Tag Archive for 'Steve Sailer'

Day 3 of the Wuhan Apocalypse

Missed the post yesterday as I was absorbed in Kung Flu news and reactions at work. But this is going to be about what happened yesterday on Day 3 of our current adventure.

I know this is uncharted waters for everyone, but my God I wish I had a higher level of confidence in the management of my little outfit.

Everyone’s response is bemusing. The people doing the most talking (media) are probably the least qualified to speak. I only know of what the media says because of reactions of friends and family. I have several friends that want to lay all of this at the feet of Trump. I will admit I don’t like the way things are being handled. I will also admit I have no way to evaluate the danger.

I am very confident, however, that the media are wrong. They are always wrong. How they retain an audience amazes me.

But… Like I said below. This is quickly becoming a non-falsifiable sort of event. It will be years before we will know what was done that may have been correct and good. It will be years before we will know what was wrong and bad. And even with the passage of time there will be a political aspect to all the arguments over the history of this event.

I’m sure my response is bemusing to some too.

For a unique and refreshing take on the Fu Man Flu problem, go spend some time over at The Z Man’s site. He’s always entertaining. Smart too.

I am surprised at the reaction Steve Sailer has had to this event. He seems to have lost his normal skepticism. He has retained his powers of observation, noticing that an important vector in the spread of the Wuhan Flu is the international ski set. Reading through the comments of one of Sailer’s post on the pandemic is interesting. Yeah… anonymous comments are a problem, but he seems to attract an intelligent group and there has been a variety of ways his readership is responding.

Sailer in NYMag

Read it here: Steve Sailer in NY Mag.

Firewatcher update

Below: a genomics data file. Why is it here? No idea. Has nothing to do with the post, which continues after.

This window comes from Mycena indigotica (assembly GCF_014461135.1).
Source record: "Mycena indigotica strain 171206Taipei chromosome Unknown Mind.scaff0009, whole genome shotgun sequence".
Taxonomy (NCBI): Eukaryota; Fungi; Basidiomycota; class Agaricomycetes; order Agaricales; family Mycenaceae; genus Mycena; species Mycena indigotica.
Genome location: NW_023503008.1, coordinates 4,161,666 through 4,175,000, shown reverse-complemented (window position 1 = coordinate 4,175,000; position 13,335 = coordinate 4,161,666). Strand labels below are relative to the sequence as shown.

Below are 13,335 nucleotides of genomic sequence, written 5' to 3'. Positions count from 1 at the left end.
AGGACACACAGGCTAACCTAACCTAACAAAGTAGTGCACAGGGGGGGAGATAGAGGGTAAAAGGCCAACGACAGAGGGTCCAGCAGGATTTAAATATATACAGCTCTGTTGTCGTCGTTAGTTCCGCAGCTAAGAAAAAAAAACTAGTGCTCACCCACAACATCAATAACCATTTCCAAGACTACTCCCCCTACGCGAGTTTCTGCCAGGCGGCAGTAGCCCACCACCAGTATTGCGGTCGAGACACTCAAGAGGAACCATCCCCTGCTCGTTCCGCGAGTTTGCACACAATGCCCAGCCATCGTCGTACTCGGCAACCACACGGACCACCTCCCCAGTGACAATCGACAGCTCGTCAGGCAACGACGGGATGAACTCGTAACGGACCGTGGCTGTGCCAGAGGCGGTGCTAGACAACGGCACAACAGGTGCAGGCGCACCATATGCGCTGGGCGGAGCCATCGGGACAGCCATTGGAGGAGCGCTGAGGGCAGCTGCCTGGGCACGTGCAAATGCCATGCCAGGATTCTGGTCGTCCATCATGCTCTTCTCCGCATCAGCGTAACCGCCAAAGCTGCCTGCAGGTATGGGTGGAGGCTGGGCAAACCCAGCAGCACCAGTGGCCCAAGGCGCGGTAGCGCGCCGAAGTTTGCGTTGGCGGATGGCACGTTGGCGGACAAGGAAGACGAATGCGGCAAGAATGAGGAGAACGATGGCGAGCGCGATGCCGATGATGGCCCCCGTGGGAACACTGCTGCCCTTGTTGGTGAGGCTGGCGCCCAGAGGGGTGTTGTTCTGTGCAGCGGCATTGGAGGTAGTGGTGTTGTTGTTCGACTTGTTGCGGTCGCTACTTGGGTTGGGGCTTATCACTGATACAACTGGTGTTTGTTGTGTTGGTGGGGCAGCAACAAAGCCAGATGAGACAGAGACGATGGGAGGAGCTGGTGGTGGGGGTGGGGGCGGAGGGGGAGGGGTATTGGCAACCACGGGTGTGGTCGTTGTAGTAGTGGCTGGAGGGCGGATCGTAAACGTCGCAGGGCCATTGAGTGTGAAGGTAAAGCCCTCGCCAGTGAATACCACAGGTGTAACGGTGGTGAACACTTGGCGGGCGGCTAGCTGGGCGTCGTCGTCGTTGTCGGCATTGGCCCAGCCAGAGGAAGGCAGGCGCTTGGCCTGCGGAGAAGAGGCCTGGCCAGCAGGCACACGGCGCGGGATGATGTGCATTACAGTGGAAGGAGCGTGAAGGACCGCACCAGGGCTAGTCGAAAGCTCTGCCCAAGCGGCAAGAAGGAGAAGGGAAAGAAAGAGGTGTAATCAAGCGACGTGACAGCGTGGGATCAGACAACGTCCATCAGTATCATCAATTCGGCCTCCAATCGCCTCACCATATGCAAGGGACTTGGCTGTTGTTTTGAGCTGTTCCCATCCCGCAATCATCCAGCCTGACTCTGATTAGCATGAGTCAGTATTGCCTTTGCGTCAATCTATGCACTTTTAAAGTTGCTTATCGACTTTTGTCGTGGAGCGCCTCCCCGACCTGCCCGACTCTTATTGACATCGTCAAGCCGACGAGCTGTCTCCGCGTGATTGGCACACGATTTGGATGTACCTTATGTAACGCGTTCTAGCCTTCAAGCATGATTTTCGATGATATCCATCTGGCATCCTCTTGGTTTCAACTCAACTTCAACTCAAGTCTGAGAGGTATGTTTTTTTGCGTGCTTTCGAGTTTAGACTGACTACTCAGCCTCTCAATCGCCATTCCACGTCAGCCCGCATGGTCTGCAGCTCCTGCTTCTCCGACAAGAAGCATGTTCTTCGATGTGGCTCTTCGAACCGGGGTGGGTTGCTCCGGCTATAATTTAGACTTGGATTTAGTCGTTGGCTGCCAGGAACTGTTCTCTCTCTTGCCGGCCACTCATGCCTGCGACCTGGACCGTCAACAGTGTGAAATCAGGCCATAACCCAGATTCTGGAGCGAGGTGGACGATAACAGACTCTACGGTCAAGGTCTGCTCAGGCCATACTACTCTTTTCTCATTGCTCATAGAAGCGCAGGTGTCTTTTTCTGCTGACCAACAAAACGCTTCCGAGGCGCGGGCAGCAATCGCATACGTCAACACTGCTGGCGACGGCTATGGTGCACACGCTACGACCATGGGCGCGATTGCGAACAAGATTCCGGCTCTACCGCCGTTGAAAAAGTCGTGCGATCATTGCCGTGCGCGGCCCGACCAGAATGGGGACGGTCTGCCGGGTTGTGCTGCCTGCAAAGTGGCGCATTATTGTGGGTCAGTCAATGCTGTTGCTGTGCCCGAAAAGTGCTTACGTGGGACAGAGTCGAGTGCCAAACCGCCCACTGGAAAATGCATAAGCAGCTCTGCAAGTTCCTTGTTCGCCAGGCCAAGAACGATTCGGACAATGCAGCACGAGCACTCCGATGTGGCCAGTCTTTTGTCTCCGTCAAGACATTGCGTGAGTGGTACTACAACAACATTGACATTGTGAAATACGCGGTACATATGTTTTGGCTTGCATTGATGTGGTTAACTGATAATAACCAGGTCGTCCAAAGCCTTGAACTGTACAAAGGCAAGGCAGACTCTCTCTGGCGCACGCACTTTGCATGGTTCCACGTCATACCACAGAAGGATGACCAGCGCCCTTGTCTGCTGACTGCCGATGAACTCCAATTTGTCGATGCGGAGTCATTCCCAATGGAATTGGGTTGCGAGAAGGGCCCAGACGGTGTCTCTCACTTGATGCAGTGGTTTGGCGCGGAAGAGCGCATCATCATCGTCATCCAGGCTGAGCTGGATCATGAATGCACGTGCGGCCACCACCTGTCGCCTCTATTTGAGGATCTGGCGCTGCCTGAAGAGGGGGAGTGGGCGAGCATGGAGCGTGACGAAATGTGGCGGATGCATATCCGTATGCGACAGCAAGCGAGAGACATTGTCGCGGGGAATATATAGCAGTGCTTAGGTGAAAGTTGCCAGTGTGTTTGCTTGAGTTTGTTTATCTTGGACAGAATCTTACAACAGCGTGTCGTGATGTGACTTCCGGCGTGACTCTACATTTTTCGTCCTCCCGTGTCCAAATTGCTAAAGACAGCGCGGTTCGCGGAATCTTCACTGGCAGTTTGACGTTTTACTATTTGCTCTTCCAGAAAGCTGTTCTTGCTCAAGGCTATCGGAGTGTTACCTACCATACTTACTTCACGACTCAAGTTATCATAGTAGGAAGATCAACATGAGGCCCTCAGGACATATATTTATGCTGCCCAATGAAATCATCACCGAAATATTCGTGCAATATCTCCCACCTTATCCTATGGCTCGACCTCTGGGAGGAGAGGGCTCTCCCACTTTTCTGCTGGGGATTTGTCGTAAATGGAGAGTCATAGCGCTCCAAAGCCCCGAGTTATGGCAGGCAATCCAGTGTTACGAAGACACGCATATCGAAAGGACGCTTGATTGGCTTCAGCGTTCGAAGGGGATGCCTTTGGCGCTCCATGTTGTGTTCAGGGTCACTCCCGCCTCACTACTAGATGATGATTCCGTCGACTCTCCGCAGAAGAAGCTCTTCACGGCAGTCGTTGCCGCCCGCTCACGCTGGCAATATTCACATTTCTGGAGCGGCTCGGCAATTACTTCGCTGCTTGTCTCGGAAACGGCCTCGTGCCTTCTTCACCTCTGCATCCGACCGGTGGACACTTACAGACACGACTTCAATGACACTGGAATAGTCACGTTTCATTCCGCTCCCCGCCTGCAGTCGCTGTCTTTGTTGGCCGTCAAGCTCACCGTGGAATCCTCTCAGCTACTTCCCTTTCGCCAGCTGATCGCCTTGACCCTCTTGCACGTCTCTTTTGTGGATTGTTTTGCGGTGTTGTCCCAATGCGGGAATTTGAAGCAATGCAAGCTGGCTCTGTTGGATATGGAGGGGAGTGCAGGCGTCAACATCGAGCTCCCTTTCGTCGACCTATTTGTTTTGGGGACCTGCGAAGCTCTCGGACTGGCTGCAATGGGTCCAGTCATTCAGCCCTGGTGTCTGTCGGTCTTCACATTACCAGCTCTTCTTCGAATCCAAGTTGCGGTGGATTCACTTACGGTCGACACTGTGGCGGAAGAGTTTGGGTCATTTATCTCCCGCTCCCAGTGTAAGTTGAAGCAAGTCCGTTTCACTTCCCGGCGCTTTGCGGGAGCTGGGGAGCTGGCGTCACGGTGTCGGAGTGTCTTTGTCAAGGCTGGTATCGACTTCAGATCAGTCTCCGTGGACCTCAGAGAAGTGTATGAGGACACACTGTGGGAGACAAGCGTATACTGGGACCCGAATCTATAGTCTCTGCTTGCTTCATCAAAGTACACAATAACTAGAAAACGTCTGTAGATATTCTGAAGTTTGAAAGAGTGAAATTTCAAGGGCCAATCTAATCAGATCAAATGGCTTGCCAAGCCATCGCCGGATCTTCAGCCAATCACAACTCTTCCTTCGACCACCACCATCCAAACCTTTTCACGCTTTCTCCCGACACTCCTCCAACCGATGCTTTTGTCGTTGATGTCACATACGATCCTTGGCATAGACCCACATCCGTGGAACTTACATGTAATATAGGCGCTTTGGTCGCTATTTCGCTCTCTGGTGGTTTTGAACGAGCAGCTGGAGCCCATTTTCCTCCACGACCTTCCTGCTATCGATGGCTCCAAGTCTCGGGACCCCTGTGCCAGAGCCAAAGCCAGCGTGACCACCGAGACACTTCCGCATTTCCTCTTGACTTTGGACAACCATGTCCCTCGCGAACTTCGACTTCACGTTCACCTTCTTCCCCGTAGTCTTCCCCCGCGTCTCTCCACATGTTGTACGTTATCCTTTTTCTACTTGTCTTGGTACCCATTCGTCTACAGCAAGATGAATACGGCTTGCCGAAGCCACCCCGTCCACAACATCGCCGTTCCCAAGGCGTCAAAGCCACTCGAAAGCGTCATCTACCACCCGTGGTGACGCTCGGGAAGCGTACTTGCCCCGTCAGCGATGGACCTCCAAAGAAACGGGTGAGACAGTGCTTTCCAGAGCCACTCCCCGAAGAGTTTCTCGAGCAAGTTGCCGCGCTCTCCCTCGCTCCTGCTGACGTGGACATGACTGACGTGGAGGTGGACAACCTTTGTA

More Crime Think from Sailer.

In the comment thread there is this hilarious exchange:

I don’t think I’ve laughed so much at the written word in a long time.

From Sailer

Sailer is a national treasure. He deserves a much wider readership. A small sample:

How can the New York Times and the Obama Administration do their job of telling you what to think about this Defining Event of our Times when the local cops are free to release a security camera video on the Internet for the whole world to view? It’s just not fair: the Obama / Media Industrial Complex has all these highly expensive methods and minions for the engineering of human souls; yet a few wreckers at the local police force can undermine all that power and prestige just by posting evidence on Youtube.

Go read the whole thing. Go spend hours over there. Very enjoyable stuff. The comments are often great too.

From the comments…

On a post at Steve Sailer’s blog

Good stuff.

It might have been a reach to tie this to immigration, but yeah… Immigration will cure all of our ills.

Danced to this one a lot back in the day. I know I’m giving away my age. Oh well…


In discussing a New York Times article on this report from the DOE’s Office of Civil Rights, Steve Sailer says:

If they looked at 97,000 schools, surely some of them must have the opposite pattern where, at a statistically significant level, Asian females get in trouble more than black males. Right? So, all they have to do is figure out What These Schools Are Doing Right and then repeat it nationally.